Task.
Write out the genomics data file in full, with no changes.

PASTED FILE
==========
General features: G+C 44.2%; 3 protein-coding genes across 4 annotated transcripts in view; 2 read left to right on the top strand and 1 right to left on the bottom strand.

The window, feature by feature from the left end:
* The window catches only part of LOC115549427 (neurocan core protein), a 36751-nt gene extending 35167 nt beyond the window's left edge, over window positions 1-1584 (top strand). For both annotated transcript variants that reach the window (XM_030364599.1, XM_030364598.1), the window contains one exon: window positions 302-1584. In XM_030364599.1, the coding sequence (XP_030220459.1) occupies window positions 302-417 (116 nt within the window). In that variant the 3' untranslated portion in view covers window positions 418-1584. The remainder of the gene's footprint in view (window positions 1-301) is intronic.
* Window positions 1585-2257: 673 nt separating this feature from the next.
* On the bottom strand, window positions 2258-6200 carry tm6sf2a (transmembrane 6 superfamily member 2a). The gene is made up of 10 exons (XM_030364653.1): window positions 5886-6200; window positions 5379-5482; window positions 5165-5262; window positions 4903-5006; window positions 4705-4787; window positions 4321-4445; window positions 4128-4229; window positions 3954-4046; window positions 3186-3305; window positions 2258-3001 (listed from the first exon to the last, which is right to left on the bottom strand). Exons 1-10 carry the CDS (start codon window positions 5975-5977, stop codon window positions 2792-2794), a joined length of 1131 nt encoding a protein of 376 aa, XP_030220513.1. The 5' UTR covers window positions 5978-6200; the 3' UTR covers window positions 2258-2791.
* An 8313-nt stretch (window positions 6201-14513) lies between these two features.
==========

General features: G+C 44.2%; 3 protein-coding genes across 4 annotated transcripts in view; 2 read left to right on the top strand and 1 right to left on the bottom strand.

The window, feature by feature from the left end:
* The window catches only part of LOC115549427 (neurocan core protein), a 36751-nt gene extending 35167 nt beyond the window's left edge, over window positions 1-1584 (top strand). For both annotated transcript variants that reach the window (XM_030364599.1, XM_030364598.1), the window contains one exon: window positions 302-1584. In XM_030364599.1, the coding sequence (XP_030220459.1) occupies window positions 302-417 (116 nt within the window). In that variant the 3' untranslated portion in view covers window positions 418-1584. The remainder of the gene's footprint in view (window positions 1-301) is intronic.
* Window positions 1585-2257: 673 nt separating this feature from the next.
* On the bottom strand, window positions 2258-6200 carry tm6sf2a (transmembrane 6 superfamily member 2a). The gene is made up of 10 exons (XM_030364653.1): window positions 5886-6200; window positions 5379-5482; window positions 5165-5262; window positions 4903-5006; window positions 4705-4787; window positions 4321-4445; window positions 4128-4229; window positions 3954-4046; window positions 3186-3305; window positions 2258-3001 (listed from the first exon to the last, which is right to left on the bottom strand). Exons 1-10 carry the CDS (start codon window positions 5975-5977, stop codon window positions 2792-2794), a joined length of 1131 nt encoding a protein of 376 aa, XP_030220513.1. The 5' UTR covers window positions 5978-6200; the 3' UTR covers window positions 2258-2791.
* An 8313-nt stretch (window positions 6201-14513) lies between these two features.